The Home School Court Report
Vol. XXVII
No. 2
Cover
March/April
2011

In This Issue

SPECIALFEATURES
REGULARCOLUMNS
ANDTHEREST

Getting There Previous Page Next Page
by Becky Cooke and Diane Kummer
- disclaimer -
Transcript Q&A
© Comstock
...

TRANSCRIPT
PREPARATION IS
NOT THE
BEHEMOTH
TASK YOU
IMAGINE!
...

Do you keep putting off creating a transcript for your homeschooled teen due to fear of the unknown, even though that record is crucial to your teen’s post-high school education and job opportunities? We have good news—transcript preparation is not the behemoth task you imagine! In fact, creating a transcript will give you a great sense of accomplishment as you see the progress your teen is making each year on his way to high school graduation.

What is a Transcript?

Contrary to what you may think, a transcript is not a legal document. It’s simply a concise and accurate record of your teen’s high school academic courses, usually one page long. Schools across the country do not use a standardized transcript template, so don’t be overly concerned with your format. However, the transcript should be clear, well-organized, and typed—please, no handwritten transcripts!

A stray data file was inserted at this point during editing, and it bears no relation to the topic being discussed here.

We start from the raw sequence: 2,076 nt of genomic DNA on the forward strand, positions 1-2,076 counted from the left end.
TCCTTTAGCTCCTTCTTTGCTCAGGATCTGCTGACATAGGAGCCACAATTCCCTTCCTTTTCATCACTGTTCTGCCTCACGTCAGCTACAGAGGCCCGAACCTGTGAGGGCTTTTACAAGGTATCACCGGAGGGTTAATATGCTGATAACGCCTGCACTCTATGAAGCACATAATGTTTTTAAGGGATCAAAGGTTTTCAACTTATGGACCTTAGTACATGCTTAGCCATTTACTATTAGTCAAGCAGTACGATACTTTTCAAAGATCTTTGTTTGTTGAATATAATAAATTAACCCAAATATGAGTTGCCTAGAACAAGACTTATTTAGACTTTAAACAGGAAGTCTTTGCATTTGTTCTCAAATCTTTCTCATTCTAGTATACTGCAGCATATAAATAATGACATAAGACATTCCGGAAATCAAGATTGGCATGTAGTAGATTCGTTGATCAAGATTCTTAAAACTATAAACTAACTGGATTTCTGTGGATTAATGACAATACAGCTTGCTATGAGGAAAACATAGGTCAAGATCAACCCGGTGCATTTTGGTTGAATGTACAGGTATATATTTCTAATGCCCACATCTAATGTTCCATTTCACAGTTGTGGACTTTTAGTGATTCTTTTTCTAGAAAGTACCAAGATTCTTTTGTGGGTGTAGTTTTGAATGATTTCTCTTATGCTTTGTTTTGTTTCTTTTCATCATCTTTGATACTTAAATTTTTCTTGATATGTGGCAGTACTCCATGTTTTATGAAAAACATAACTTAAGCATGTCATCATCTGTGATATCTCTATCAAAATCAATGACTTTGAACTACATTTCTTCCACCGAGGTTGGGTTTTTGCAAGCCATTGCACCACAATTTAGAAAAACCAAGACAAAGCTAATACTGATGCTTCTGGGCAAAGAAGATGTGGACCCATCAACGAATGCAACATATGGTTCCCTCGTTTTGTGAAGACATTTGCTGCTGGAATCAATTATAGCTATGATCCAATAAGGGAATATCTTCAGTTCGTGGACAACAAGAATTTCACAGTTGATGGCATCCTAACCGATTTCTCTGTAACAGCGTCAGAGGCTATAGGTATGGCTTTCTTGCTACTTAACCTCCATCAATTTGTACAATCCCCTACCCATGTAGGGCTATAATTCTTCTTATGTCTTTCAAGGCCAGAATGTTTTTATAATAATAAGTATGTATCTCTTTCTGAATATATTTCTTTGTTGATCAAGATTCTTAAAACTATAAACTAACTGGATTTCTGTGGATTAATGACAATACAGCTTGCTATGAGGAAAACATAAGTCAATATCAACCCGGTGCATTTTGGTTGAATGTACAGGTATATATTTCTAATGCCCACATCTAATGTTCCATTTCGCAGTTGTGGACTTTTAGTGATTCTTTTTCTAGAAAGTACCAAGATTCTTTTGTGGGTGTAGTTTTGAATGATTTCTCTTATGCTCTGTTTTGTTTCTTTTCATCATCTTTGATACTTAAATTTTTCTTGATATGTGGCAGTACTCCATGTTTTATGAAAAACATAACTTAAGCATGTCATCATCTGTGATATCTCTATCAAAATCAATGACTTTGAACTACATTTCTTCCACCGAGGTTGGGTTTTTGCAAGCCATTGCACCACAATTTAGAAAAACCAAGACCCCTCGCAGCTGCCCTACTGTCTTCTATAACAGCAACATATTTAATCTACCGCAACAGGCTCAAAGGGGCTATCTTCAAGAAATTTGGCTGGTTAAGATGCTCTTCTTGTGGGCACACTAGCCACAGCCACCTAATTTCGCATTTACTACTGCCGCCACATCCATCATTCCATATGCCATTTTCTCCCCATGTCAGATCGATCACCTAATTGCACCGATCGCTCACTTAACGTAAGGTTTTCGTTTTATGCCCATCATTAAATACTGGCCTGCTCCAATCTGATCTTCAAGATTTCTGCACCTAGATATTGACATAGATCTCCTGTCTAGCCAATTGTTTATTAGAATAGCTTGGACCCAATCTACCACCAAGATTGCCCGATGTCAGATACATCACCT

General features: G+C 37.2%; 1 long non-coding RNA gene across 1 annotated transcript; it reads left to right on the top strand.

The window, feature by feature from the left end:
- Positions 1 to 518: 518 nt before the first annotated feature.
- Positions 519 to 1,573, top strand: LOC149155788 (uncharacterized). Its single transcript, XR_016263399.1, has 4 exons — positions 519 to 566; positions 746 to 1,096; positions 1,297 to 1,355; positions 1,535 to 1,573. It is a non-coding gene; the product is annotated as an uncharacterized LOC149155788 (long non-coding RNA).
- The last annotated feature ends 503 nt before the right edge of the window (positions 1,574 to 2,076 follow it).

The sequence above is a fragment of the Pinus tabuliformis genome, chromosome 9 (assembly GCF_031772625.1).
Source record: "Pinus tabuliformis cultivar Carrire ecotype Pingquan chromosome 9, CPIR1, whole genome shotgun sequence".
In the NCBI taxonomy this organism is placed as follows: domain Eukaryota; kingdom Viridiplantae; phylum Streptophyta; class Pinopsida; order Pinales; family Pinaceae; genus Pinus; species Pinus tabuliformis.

HSLDA recommends that all students, regardless of post-high school plans, have transcripts that are kept as part of the students’ permanent school files. In the future, if employers, college officials, scholarship committees, or licensing boards request the transcript, it will be readily accessible. (HSLDA has received calls from homeschool graduates who have experienced difficulty in education, hiring, or promotion situations because they could not provide their high school diploma or transcript.)

Don’t wait until graduation day to create this document! It is difficult and stressful to create a transcript at the last minute by searching back through four years of homeschool records—course descriptions, tests, assignments, and grades. Finding missing information may be impossible at that point. Rather, begin creating the transcript as soon as your teen completes his first high school courses, and simply add to it each subsequent year.

As this article discusses the various sections of a transcript, you may want to follow along with the sample transcripts available on HSLDA’s Homeschooling Thru High School website.

What Information is Typically Found on a Transcript?

Most transcripts include the following sections:

  • Personal information: Student’s full name (no nicknames, please!), mailing address, phone number, email, birth date, and parents’ names. We recommend not including your child’s Social Security number unless specifically requested.
  • School information: School name, address, phone number, and email. Provide all of this information even though it will duplicate some of the personal information.
  • Academic course record: Course titles, credits, and final letter grades; yearly and four-year cumulative grade point averages (GPAs). List courses by the year in which they were completed. Course titles should be brief and reflect course content.